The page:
Thursday, July 17, 2014

If Yer Gonna Melt Down, Here's the Place


The weather prognosticators say it will be a perfect weekend. There are over 500 entries, a few of which are vintage bikes.  Billed as the World's Largest Vintage Drag Meet, this looks to be the closest thing to a step back into the '60s as a gear head is likely to find!

Thursday, July 3, 2014

A Better Country


The 4th of July
The fourth of July. It is the day that most of us, as American citizens, celebrate the founding of this nation called the United States.  Many Christians celebrate it in part because of the Christian roots of this country.  In fact, if I may be so bold, I would suggest that some Christians take patriotism a bit too far.  They read scripture, particularly prophetic passages, and find the United States front and center.  

You know, during the 15 years that I have been Christian, I have read at least a small portion of scripture nearly every day. In doing that I have read the Bible through from cover to cover enough times that I have lost count.   In all that reading, I cannot recall a single instance where the Bible talks specifically about the United States of America.  Now, that is not to say that we can’t find anything in the Bible which applies to our nation. In fact 2 Timothy 3:16 says "All scripture is given by inspiration of God, and is profitable for doctrine, for reproof, for correction, for instruction in righteousness:"

If there is anything that this nation is in need of right now, I think we could argue that it is reproof, correction and instruction in righteousness! That is not to say that there ever was a time when our nation did not have this need, only that taken as a whole it seems that the United States is in the midst of abandoning all pretense of reliance upon the teaching of the Bible.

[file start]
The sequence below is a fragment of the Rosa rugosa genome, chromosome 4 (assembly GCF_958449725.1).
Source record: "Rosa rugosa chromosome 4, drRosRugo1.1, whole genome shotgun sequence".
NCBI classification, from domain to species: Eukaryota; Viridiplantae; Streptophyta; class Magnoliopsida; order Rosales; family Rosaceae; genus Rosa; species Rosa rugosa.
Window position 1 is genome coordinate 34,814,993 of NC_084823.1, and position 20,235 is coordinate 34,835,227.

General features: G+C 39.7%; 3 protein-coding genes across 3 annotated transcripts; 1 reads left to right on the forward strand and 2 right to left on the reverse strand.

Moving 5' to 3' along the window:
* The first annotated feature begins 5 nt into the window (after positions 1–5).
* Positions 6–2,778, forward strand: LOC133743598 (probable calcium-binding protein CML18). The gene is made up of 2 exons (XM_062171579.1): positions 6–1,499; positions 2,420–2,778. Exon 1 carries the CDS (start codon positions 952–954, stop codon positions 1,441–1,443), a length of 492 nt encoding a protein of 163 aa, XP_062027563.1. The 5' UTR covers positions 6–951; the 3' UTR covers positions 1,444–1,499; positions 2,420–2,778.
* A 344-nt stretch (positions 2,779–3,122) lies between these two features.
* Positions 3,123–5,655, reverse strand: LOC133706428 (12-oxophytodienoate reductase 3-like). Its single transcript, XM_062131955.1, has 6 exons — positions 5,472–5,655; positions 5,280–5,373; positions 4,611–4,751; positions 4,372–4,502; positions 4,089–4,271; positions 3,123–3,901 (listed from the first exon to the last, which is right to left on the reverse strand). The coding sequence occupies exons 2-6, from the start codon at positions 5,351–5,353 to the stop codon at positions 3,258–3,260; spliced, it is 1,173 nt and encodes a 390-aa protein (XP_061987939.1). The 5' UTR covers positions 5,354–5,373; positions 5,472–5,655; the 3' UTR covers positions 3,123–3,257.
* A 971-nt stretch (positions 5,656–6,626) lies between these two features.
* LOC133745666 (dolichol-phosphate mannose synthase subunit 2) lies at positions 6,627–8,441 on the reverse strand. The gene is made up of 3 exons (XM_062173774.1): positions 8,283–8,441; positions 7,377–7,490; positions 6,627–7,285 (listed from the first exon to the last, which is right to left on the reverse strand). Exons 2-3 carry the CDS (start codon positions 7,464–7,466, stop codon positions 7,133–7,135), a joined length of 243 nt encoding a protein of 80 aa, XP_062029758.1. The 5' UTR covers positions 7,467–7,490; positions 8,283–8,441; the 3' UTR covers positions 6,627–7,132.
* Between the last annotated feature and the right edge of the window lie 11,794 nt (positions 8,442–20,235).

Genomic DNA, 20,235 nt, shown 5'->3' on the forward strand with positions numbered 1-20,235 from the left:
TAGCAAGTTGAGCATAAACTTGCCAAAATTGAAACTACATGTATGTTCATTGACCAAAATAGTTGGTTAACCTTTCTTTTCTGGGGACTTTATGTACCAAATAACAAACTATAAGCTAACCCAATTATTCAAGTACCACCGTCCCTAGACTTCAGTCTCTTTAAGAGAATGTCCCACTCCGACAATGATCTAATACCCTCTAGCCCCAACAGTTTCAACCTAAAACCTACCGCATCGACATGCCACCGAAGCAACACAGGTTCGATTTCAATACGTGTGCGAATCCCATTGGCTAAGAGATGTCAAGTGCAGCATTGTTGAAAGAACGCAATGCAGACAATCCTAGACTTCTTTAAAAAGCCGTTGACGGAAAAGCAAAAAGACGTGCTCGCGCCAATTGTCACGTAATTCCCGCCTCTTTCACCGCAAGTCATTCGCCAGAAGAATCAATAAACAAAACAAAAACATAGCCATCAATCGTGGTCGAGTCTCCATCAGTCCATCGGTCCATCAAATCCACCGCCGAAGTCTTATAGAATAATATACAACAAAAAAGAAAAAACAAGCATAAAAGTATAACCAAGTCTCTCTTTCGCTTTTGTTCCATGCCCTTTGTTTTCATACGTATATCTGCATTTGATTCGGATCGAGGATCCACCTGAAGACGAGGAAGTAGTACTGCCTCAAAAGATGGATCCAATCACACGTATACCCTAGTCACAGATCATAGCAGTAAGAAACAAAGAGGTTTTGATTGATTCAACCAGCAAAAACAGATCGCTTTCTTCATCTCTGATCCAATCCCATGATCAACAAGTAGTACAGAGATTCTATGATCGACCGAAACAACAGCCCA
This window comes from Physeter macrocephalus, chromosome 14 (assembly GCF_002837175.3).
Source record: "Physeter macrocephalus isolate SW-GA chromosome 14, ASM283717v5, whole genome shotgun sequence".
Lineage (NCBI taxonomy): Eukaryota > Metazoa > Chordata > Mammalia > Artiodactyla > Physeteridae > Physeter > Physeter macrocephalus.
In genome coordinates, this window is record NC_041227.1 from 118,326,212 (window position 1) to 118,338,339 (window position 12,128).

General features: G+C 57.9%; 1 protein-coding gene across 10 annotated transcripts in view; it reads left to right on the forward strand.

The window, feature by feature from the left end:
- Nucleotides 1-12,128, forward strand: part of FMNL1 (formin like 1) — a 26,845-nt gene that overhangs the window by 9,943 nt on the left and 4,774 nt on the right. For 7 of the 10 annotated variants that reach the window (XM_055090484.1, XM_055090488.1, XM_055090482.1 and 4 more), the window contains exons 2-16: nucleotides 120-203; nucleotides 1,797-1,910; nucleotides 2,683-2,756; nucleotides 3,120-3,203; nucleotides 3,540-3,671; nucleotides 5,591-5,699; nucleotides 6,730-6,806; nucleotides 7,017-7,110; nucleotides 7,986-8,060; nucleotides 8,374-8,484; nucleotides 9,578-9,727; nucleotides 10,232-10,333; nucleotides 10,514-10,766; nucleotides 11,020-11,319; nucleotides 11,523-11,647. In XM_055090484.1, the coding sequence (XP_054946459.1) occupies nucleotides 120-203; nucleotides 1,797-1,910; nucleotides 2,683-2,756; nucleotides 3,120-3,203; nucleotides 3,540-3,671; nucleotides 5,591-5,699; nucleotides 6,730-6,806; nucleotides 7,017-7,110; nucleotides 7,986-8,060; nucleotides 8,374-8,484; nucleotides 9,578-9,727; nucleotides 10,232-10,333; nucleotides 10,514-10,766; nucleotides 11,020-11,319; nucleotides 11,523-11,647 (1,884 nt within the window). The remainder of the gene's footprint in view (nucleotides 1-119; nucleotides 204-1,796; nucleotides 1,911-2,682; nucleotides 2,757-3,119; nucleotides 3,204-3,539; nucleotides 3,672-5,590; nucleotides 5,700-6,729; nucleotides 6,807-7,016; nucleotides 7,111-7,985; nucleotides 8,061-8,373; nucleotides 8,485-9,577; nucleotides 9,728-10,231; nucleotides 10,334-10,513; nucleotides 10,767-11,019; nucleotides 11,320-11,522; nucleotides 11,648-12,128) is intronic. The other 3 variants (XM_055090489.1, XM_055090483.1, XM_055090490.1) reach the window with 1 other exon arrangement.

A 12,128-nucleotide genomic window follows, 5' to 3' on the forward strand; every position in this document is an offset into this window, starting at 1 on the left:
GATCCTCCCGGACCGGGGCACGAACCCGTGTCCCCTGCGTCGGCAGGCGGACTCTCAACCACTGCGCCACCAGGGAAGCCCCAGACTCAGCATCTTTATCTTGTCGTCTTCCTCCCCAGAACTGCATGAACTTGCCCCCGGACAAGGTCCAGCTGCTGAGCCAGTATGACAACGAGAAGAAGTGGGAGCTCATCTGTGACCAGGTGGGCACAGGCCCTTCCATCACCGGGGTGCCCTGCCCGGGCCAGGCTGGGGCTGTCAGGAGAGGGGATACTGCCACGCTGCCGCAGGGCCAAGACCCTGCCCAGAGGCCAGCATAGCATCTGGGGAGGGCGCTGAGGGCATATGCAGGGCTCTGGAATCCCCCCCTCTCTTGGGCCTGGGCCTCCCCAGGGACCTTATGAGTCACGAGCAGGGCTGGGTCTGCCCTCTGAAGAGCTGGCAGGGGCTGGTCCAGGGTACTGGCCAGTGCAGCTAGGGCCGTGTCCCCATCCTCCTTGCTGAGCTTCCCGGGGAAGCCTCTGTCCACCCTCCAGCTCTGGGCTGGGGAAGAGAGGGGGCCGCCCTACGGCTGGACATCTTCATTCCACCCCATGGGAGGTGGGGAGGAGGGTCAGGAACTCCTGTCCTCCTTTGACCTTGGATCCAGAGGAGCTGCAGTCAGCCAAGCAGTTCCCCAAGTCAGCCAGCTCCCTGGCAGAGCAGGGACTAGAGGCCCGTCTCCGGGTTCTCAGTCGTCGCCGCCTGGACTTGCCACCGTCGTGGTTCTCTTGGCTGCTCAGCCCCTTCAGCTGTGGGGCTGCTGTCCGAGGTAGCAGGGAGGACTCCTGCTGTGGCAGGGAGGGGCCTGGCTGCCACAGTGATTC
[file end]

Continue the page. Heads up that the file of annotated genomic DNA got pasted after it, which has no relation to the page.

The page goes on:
Many of our forefathers came to the new world seeking the freedom to worship God according to their understanding of the dictates of the Bible, rather than the dictates of the unholy alliances of churches and states. Later, when in the course of human events it became necessary for this people to dissolve the political bands which had connected them with England, they were careful to seek the guidance of Jehovah, the one true God. In making that declaration, they prefaced it with these words:

We hold these truths to be self-evident, that all men are created equal, that they are endowed, by their Creator, with certain unalienable Rights, that among these are Life, Liberty, and the pursuit of Happiness.


Noble ideas, and possibly the first government which was not a theocracy to ever acknowledge that rights come from the creator rather than from kings or governments. In fact, one of the battle cries from the Revolutionary War is said to have been: No king but King Jesus!

Today however, there are many in our country who would like to say that this nation was never a Christian nation, but if one takes the time to look at the writings of those we call the founding fathers of the United States, one would be hard pressed to deny that the majority of them believed they were founding a nation based on Christian principles and reliant upon God. For many people, this is one of the reasons for their sense of patriotism. The phrase "for God and Country" resonates because of their love for God, and out of that love for God flows a love for the country which holds freedom of religion as one of its pillars. The very first amendment in the Bill of Rights of the constitution begins like this: